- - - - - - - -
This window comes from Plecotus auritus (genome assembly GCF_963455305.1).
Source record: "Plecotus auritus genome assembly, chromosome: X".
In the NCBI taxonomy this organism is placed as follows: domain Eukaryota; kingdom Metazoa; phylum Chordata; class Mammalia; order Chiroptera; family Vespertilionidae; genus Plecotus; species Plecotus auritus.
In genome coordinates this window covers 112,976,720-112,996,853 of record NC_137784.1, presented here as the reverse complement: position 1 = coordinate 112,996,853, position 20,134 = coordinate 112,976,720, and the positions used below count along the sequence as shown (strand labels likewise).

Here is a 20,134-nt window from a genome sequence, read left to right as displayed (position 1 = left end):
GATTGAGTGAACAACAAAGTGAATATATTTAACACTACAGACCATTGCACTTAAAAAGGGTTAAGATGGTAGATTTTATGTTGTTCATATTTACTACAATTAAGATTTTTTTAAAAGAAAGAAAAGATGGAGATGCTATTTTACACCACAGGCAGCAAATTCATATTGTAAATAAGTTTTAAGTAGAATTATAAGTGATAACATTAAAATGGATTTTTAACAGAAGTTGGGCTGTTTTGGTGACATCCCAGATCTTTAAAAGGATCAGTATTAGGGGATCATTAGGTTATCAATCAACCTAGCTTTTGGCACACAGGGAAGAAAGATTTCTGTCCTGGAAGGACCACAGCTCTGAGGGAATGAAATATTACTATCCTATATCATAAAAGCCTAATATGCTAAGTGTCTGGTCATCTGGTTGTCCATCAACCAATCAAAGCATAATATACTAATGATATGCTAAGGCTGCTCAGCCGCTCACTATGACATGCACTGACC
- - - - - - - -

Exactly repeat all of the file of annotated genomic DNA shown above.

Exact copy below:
This window comes from Plecotus auritus (genome assembly GCF_963455305.1).
Source record: "Plecotus auritus genome assembly, chromosome: X".
In the NCBI taxonomy this organism is placed as follows: domain Eukaryota; kingdom Metazoa; phylum Chordata; class Mammalia; order Chiroptera; family Vespertilionidae; genus Plecotus; species Plecotus auritus.
In genome coordinates this window covers 112,976,720-112,996,853 of record NC_137784.1, presented here as the reverse complement: position 1 = coordinate 112,996,853, position 20,134 = coordinate 112,976,720, and the positions used below count along the sequence as shown (strand labels likewise).

Here is a 20,134-nt window from a genome sequence, read left to right as displayed (position 1 = left end):
GATTGAGTGAACAACAAAGTGAATATATTTAACACTACAGACCATTGCACTTAAAAAGGGTTAAGATGGTAGATTTTATGTTGTTCATATTTACTACAATTAAGATTTTTTTAAAAGAAAGAAAAGATGGAGATGCTATTTTACACCACAGGCAGCAAATTCATATTGTAAATAAGTTTTAAGTAGAATTATAAGTGATAACATTAAAATGGATTTTTAACAGAAGTTGGGCTGTTTTGGTGACATCCCAGATCTTTAAAAGGATCAGTATTAGGGGATCATTAGGTTATCAATCAACCTAGCTTTTGGCACACAGGGAAGAAAGATTTCTGTCCTGGAAGGACCACAGCTCTGAGGGAATGAAATATTACTATCCTATATCATAAAAGCCTAATATGCTAAGTGTCTGGTCATCTGGTTGTCCATCAACCAATCAAAGCATAATATACTAATGATATGCTAAGGCTGCTCAGCCGCTCACTATGACATGCACTGACC